Mets OF Jay Bruce, who was acquired in a trade with the Reds last summer, is getting comfortable in New York, Jerry Crasnick explains in a profile for ESPN.com.
"I understand how people come up with their thoughts,'' Bruce told Crasnick, when asked about the idea that he couldn't handle New York. "It's like the fun, cool thing to say that New York is too big for people. I think it's a pride thing with people from New York, and I get it."
"It's an amazing city," he added. "It's chewed a lot of people up and spit them out. That doesn't even exist to me, though. This is the team I'm playing baseball for, with an incredible opportunity. I was just bad at baseball for a month.''
Mets manager Terry Collins said coming to New York is an adjustment for everyone, not just for Bruce...
"You'll hear it from guys who come in,'' Collins said. "In Cincinnati, they have, what, two writers? They have 12 here -- and maybe 15 or 25 when we're at home. That's the thing guys have to adjust to."
According to Bruce, more than location or media it was leaving his wife and infant son at home that was the most difficult part of being traded by Cincinnati...
Apr 10, 2017; Yoenis Cespedes (left) Curtis Granderson (3) and right fielder Jay Bruce (19) celebrate after defeating the Phillies at Citizens Bank Park. Credit: Eric Hartline-USA TODAY Sports
"I am a routine-oriented guy,'' Bruce told Crasnick. "I like simplicity and routine, and that was really unsettling.''
Bruce, who can be a free agent after the season, is hitting .271 with four HR and eight RBI in 12 games for the Mets this season, while playing exclusively in right field.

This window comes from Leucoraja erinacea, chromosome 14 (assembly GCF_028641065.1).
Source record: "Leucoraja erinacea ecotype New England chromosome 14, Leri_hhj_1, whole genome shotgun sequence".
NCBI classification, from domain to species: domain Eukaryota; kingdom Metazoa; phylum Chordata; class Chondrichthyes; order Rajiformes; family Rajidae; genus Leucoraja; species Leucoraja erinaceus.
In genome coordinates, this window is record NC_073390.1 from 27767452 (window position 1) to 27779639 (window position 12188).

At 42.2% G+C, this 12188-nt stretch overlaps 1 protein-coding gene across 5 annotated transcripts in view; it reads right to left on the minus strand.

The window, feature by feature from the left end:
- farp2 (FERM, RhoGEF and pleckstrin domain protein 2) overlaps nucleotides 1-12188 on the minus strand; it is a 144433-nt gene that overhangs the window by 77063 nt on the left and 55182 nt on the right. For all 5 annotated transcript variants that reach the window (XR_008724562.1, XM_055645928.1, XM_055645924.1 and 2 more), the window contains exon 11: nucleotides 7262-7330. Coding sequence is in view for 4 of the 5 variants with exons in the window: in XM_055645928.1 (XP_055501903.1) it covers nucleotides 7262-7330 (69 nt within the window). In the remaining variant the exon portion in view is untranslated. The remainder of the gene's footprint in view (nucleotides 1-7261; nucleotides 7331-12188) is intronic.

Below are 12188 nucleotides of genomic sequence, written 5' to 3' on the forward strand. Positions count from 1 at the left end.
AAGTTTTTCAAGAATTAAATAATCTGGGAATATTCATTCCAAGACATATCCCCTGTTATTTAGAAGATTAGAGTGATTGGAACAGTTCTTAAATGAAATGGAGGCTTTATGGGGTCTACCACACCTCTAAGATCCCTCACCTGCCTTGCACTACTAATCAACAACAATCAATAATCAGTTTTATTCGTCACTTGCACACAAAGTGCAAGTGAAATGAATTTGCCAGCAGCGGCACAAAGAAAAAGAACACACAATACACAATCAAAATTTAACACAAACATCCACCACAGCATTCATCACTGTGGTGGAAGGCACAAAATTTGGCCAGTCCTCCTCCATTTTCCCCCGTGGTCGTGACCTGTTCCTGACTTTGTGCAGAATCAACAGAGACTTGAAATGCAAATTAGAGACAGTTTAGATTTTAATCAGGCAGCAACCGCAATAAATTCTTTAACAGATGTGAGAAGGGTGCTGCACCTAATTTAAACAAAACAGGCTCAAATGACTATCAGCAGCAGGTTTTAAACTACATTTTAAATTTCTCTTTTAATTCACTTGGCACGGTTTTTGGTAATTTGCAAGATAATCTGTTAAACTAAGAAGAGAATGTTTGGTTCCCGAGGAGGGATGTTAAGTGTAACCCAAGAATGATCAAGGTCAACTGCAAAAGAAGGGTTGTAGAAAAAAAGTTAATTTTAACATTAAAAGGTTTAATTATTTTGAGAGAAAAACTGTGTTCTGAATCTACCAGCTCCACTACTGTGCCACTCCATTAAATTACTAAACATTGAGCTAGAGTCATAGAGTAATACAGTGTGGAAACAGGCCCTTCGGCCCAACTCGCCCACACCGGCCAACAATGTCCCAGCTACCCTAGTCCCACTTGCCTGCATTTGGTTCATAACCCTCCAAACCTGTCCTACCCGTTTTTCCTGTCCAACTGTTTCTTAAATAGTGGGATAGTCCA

Bruce is doing good this season. He hasn't been great, he's been OK, good enough to play every day, but not so great that I'd be turning down trade requests if some other team was interested. Because, the fact is, I'd still rather have Michael Conforto out there playing every day.
Right now, Bruce is probably best suited to be playing with Conforto and Yoenis Cespedes over Curtis Granderson. But, Jay is one 0-for-10 stretch from flipping his story back to where it was last August. It will not take much, I'm sorry to say. And, on a team with an All Star and Gold Glove outfielder riding the pine, he shouldn't be afforded a ton of wiggle room just because he's making $13 million a season.
In regards to adjusting to New York, this is why it was so important to re-sign Cespedes. Yo loves it here. He's produced here. He's produced here in October. He smiles, hits, flips bats, wears gold chains, crushes home runs and leads, and he does it all under the spotlight and loves every second doing it. I've lost count of the number of big-name players that come to New York (be it to join the Mets, Yankees, Jets, Giants, Knicks, etc.) and totally flop. In Yo, the Mets have someone who doesn't just do well on Broadway, he enjoys it.